Build the tacos by placing the meat mixture into a tortilla and serve with a squeeze of lemon/lime juice.

Saturday, July 17, 2010

Cookbook Challenge: Week 35, Spanish

Spanish lunch

Hola! Welcome, welcome! Come in, take a seat, and get comfy. I would feed you all if I could, but unfortunately because technology hasn’t quite progressed to that point, you’ll just have to read all about the following lunch, and wish you had been there!

The theme for this week's Cookbook Challenge is Spanish, and last Sunday a few bloggers came over for a Spanish themed potluck lunch. At first I really struggled with the Spanish theme and wasn't sure what to make. I don’t own any Spanish cookbooks, and couldn’t find anything in any of my other cookbooks that wasn’t paella. I didn't want to make paella, and interesting no one else made it either - we really needed Kat to come and cook it for us!

After a whinge on twitter, I received some good suggestions from @gastromaniac, which helped me decide on one dish - salted wrinkled potatoes with mojo verde. The following day, I went to the library and while I couldn’t find any Spanish cookbooks, I borrowed Saffron and Sunshine which contained assorted recipes from around the Mediterranean. When I flicked through it, I realised it was a goldmine and I came away with four additional recipes I wanted to make. So um, that would be five recipes altogether. Uh oh. I did consider culling my number of recipes but I really wanted to make them all.

So I did! My five recipes were:

Wrinkled salty potatoes with mojo verde
Andalusian chickpea stew with chorizo
Andalusian spiced oxtail casserole (which was actually beef)
Catalan lemon tart
Catalan cream fritters

Wrinkled salty potatoes with mojo verde

Spanish lunch
Spanish lunch

I followed a recipe out of The Cook's Companion for the potatoes, which basically said to boil the washed, whole potatoes in a pot of salted water. One cup of salt is used per litre of water (Yes, that’s one whole cup). When the potatoes were soft, they were drained, and sat in the uncovered pot on the stove on a low heat until all the liquid evaporated and they were covered in a thin film of salt.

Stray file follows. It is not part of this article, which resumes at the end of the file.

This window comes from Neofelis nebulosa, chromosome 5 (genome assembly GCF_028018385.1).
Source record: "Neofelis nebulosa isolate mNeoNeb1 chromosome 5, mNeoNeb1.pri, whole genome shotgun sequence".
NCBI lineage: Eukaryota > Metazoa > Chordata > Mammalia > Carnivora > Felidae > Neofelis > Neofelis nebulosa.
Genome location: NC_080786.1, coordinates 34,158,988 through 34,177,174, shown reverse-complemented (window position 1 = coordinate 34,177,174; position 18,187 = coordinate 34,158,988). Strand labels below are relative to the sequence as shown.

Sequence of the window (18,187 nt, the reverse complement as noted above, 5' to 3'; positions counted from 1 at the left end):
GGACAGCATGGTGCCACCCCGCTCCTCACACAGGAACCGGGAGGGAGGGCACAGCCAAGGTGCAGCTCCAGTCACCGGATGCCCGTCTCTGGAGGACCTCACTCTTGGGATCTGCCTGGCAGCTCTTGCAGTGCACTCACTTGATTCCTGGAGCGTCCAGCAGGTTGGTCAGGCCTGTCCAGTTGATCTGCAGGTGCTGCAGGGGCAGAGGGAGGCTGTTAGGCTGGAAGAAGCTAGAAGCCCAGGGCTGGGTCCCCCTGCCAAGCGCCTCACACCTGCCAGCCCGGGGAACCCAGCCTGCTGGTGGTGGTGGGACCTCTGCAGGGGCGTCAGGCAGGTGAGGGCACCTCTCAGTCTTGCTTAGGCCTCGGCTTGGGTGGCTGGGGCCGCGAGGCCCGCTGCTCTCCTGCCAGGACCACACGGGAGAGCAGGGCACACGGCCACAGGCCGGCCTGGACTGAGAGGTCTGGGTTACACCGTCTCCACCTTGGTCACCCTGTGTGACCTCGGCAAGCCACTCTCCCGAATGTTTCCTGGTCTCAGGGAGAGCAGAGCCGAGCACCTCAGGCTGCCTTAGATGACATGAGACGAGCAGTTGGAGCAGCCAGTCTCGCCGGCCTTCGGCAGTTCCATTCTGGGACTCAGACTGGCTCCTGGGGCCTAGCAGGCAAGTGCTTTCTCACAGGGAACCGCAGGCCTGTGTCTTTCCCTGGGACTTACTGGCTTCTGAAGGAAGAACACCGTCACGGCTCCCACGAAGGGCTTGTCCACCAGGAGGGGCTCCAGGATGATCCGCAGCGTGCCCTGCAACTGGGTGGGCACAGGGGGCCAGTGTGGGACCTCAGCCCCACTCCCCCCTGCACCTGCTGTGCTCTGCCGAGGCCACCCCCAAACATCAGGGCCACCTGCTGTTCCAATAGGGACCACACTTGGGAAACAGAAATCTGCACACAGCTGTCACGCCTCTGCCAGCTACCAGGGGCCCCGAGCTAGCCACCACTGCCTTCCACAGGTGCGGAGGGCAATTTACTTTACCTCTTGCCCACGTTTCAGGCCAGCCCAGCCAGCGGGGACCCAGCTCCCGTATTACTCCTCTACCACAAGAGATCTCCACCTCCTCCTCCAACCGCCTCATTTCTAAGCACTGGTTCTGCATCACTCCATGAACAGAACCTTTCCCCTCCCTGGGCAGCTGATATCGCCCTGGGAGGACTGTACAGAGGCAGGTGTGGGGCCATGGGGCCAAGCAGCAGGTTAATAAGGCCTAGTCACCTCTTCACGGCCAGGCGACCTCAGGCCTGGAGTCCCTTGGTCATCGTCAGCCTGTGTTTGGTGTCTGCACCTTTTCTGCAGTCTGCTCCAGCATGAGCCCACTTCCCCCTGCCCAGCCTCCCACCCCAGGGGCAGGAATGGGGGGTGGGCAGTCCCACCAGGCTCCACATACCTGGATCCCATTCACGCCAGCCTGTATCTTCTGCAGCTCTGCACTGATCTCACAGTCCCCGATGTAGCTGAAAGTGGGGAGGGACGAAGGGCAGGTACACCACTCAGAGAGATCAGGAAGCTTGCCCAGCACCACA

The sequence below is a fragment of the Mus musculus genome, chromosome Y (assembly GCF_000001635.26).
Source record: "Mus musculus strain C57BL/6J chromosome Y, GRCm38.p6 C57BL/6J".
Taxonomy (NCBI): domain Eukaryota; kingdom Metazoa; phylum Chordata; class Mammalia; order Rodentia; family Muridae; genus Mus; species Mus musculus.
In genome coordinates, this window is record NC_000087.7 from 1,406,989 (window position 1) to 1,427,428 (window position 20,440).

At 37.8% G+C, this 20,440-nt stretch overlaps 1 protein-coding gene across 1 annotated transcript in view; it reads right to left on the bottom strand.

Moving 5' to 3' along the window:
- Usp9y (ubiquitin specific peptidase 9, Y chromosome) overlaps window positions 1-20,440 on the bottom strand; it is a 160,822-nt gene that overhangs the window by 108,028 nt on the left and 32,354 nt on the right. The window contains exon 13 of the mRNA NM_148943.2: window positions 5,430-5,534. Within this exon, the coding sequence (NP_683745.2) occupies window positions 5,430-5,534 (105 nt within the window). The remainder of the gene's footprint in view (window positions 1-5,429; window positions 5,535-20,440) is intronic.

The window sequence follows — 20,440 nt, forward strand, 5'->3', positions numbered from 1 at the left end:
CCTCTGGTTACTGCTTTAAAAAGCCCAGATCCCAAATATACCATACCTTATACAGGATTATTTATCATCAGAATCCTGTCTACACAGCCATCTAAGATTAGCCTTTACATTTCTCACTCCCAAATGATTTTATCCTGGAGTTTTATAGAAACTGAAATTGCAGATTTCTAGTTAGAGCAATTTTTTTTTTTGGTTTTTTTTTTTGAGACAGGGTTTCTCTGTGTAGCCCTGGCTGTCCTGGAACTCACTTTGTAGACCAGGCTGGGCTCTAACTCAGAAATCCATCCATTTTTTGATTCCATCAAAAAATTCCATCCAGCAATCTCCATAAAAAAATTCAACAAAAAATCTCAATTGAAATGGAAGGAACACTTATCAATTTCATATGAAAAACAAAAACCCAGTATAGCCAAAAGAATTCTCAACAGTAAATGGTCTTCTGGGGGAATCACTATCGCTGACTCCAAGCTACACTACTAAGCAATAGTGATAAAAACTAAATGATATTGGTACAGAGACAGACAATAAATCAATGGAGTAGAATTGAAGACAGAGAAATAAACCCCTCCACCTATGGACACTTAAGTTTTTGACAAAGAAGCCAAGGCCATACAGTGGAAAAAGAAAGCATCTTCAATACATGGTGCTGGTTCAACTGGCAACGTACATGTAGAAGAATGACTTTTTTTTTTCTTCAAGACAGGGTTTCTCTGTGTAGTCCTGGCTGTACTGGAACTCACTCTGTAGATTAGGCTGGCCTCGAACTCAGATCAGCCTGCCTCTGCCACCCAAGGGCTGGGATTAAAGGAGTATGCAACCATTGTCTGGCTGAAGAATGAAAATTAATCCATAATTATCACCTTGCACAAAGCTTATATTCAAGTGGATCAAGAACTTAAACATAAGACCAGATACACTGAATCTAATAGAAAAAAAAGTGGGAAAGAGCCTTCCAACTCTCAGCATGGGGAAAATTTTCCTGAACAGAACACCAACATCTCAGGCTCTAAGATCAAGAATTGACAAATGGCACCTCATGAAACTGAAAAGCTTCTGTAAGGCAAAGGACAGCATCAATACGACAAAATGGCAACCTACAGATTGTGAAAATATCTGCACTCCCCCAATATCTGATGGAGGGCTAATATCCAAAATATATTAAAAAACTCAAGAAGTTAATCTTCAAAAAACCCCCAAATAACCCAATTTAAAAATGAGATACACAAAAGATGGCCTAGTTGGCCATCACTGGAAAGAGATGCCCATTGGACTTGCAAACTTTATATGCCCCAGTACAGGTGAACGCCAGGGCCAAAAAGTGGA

These were served with mojo verde, which was made with a cup of coriander leaves (I just used the entire bunch, roots and all, well washed of course), ¼ cup of extra virgin olive oil, a small crushed garlic clove, ½ teaspoon of ground cumin and 1 tablespoon sherry vinegar. All the ingredients went into a food processor and were processed until smooth.

The potatoes were really nice – surprisingly not too salty, despite the amount of salt in the water! Because I reheated them in the oven when everyone arrived, they lost their film of salt, but you can see it in the photos. The mojo verde went very well with the potatoes, but coriander haters might think otherwise!

Cocido con chorizo - Andalusian chickpea stew with chorizo

Spanish lunch

I am a big fan of chickpeas, but normally I go for the tinned version. However, I decided to go to the effort of using dried chickpeas for this recipe because they are cooked with ham bones and chorizo, and I thought that the slow cooking for dried chickpeas might help infuse them with some porky goodness. I think it worked. I thought they were pretty tasty, but like I said, I do love chickpeas. Although now that I've reread the recipe while typing up this post, I realise that I forgot to add potatoes to the dish. Whoops! I don't think the potatoes were missed, but for the recipe, see the end of this post.

Rabo de buey cordobes - Andalusian spiced oxtail casserole

Spanish lunch

This was meant to be an oxtail casserole, but when I went to the butcher they had sold out of oxtail (they had some the day before too – grr!). So I just picked up some gravy beef and made the dish with that instead. The meat is slow cooked in a red wine sauce and spiced with paprika, cinnamon, and cloves. I added a small amount of chilli flakes just to give it a tiny bit of kick. This was a savoury rich stew and I cooked the meat until it was very tender. It would make this again - it was delicious. For the recipe, see the end of this post.

Tortell de limon - Catalan lemon tart

Spanish lunch

Okay, on to dessert! I made two desserts - the first being a lemon tart. To be honest, it was okay but it wasn't the best lemon tart I've ever made so I won't post the recipe. It had a very short, biscuity pastry, and a sweet but very tart filling. The top was sprinkled with sugar which was blow-torched to caramelise it.

Leche frita - Catalan cream fritters

Spanish lunch

And finally, the second dessert was Catalan cream fritters, which is basically a very thick custard, egged, breadcrumbed and DEEP FRIED. OH YES. I made a very thick custard, flavoured with a touch of lemon zest, and then poured it into a mini cupcake tin to cool and firm up in the fridge overnight. If anyone is keen on making these, I would suggest putting the custard in the freezer - I wish I had! After we had all eaten lunch, I spooned the custard out of the tin, dipped it in egg, then panko and into a pot of hot oil. They are very delicate, so I had to be careful not to break the crust. They were served dusted with icing sugar and cinnamon. They were very small little morsels, but very rich, as you can imagine! For the recipe, see the end of this post.

Spanish lunch Spanish lunch
Spanish lunch Spanish lunch

And as if that wasn't enough food - check out what the other bloggers made!